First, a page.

INTERVIEW: Novelist Mina Adel Gayed: Fascism could be personal choice

Dina Ezzat , Saturday 27 Jan 2024

On the occasion of the 55th Cairo International Book Fair (CIBF), Ahram Online (AO) runs a sequel of interviews with authors whose books are making it to the stand this year, among whom is Mina Adel Gayed.

Mina Adel


Practically as 2023 was coming to an end, Al-Masriya Al-Lubnaniya published “Oustaz Bashir Al-Kohly” (Mr. Bashir Al-Kohly), the most recent novel of Mina Adel Gayed. 

Born in 1990, in the Middle Egypt governorate of Minya, Gayed made a name in 2020 with his almost autobiographical text “I Was a Coptic Child in Minya,” where he shared and reflected on the life of a young man who grew up in the middle class of a generally conservative and observing Coptic family in the heart of Minya, one of the governorates with a considerable Coptic population.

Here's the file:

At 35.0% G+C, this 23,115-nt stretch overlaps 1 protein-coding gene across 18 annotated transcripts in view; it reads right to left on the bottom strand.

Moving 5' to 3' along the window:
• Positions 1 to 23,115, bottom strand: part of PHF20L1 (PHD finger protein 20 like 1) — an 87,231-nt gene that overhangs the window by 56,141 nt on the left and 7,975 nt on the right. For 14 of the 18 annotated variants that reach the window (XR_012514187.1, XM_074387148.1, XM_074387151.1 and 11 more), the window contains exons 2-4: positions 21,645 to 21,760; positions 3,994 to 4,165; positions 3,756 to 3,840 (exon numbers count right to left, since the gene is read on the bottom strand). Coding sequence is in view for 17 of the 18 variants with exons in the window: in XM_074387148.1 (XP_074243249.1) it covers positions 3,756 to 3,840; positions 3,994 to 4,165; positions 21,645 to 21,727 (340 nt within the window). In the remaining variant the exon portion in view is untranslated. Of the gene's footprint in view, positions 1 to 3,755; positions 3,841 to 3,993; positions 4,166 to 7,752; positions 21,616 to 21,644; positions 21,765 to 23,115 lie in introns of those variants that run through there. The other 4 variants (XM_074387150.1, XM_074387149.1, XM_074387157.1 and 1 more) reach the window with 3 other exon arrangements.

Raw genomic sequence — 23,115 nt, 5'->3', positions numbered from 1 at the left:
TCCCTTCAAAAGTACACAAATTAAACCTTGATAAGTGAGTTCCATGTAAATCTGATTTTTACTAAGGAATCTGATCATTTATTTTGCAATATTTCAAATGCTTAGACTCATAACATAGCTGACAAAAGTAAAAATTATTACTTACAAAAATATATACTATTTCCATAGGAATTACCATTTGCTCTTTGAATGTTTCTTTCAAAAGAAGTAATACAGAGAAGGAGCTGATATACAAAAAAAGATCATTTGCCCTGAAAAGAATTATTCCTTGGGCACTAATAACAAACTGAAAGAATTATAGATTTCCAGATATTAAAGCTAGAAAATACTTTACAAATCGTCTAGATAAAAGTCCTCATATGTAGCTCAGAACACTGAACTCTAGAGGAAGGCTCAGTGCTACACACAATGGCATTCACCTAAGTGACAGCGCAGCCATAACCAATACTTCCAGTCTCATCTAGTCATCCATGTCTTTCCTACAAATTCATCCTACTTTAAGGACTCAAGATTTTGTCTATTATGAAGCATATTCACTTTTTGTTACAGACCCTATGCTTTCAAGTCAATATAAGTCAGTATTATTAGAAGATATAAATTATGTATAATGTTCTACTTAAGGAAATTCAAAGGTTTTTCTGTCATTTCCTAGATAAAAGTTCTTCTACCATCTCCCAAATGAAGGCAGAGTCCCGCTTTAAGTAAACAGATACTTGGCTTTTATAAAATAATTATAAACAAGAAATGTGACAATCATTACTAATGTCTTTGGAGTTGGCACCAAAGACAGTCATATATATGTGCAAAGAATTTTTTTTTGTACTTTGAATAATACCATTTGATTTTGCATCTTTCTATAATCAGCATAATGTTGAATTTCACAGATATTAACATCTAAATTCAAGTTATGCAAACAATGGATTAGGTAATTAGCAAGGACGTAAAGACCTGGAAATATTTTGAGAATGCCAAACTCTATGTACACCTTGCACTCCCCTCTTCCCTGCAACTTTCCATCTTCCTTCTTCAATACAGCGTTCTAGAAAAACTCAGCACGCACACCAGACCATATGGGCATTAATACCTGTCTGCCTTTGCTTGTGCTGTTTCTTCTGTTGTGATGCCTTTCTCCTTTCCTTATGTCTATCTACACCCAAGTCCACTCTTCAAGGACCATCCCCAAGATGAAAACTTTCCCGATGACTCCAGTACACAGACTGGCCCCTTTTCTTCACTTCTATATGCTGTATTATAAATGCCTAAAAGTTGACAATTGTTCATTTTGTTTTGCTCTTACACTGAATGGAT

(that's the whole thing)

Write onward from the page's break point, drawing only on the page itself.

In this novel, the author, who grew up during the worst years for the Copts of contemporary Egypt, takes a step away from everything cliché about the anti-Coptic sentiments in the wider Muslim majority Egyptian society. Instead, he reflects on the small details of the lives of Copts that are not very different from those Muslim counterparts who subscribe to the same socio-cultural milieu.

“I hate clichés and I hate predictable literature and I knew that this book was not exactly what most would have expected when they picked it up off the stand of bookstores a few years ago,” Gayed said in an interview with AO. 

In his two subsequent titles, “The House of the Poor” and “In the Neighbourhood of the Cathedral,” Gayed adventured further in de-stereotyping the “Coptic story” in literature. “I do not subscribe to this equally cliché and highly misleading title of ‘Coptic literature’ which has been offered as a vogue in the past decade or two,” he said.